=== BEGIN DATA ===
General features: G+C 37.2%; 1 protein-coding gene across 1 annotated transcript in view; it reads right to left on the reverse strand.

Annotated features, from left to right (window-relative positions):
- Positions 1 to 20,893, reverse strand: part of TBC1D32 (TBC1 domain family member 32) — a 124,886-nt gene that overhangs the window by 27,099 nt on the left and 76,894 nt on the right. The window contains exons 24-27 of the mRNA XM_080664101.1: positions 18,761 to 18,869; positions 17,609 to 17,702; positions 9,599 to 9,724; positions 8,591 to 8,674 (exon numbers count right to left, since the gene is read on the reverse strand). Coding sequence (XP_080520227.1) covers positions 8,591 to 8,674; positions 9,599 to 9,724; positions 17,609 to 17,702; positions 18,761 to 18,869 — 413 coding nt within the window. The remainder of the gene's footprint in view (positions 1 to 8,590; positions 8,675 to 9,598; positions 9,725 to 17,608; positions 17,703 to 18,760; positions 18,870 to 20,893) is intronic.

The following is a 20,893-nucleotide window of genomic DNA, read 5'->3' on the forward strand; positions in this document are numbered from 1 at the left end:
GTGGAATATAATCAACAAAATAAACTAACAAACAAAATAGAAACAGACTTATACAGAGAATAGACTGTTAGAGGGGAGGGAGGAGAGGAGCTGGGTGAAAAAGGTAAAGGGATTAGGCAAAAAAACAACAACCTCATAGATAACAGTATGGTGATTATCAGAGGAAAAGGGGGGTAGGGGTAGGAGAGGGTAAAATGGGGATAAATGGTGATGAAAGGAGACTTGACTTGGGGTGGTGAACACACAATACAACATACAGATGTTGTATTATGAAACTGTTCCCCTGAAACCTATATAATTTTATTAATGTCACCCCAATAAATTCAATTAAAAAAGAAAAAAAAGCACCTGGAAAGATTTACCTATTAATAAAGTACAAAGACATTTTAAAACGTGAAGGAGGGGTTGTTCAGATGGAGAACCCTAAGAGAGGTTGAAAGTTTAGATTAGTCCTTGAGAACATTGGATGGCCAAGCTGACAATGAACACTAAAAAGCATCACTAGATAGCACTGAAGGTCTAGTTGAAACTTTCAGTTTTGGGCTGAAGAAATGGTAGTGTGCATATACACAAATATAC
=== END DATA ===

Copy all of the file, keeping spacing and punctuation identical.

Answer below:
General features: G+C 37.2%; 1 protein-coding gene across 1 annotated transcript in view; it reads right to left on the reverse strand.

Annotated features, from left to right (window-relative positions):
- Positions 1 to 20,893, reverse strand: part of TBC1D32 (TBC1 domain family member 32) — a 124,886-nt gene that overhangs the window by 27,099 nt on the left and 76,894 nt on the right. The window contains exons 24-27 of the mRNA XM_080664101.1: positions 18,761 to 18,869; positions 17,609 to 17,702; positions 9,599 to 9,724; positions 8,591 to 8,674 (exon numbers count right to left, since the gene is read on the reverse strand). Coding sequence (XP_080520227.1) covers positions 8,591 to 8,674; positions 9,599 to 9,724; positions 17,609 to 17,702; positions 18,761 to 18,869 — 413 coding nt within the window. The remainder of the gene's footprint in view (positions 1 to 8,590; positions 8,675 to 9,598; positions 9,725 to 17,608; positions 17,703 to 18,760; positions 18,870 to 20,893) is intronic.

The following is a 20,893-nucleotide window of genomic DNA, read 5'->3' on the forward strand; positions in this document are numbered from 1 at the left end:
GTGGAATATAATCAACAAAATAAACTAACAAACAAAATAGAAACAGACTTATACAGAGAATAGACTGTTAGAGGGGAGGGAGGAGAGGAGCTGGGTGAAAAAGGTAAAGGGATTAGGCAAAAAAACAACAACCTCATAGATAACAGTATGGTGATTATCAGAGGAAAAGGGGGGTAGGGGTAGGAGAGGGTAAAATGGGGATAAATGGTGATGAAAGGAGACTTGACTTGGGGTGGTGAACACACAATACAACATACAGATGTTGTATTATGAAACTGTTCCCCTGAAACCTATATAATTTTATTAATGTCACCCCAATAAATTCAATTAAAAAAGAAAAAAAAGCACCTGGAAAGATTTACCTATTAATAAAGTACAAAGACATTTTAAAACGTGAAGGAGGGGTTGTTCAGATGGAGAACCCTAAGAGAGGTTGAAAGTTTAGATTAGTCCTTGAGAACATTGGATGGCCAAGCTGACAATGAACACTAAAAAGCATCACTAGATAGCACTGAAGGTCTAGTTGAAACTTTCAGTTTTGGGCTGAAGAAATGGTAGTGTGCATATACACAAATATAC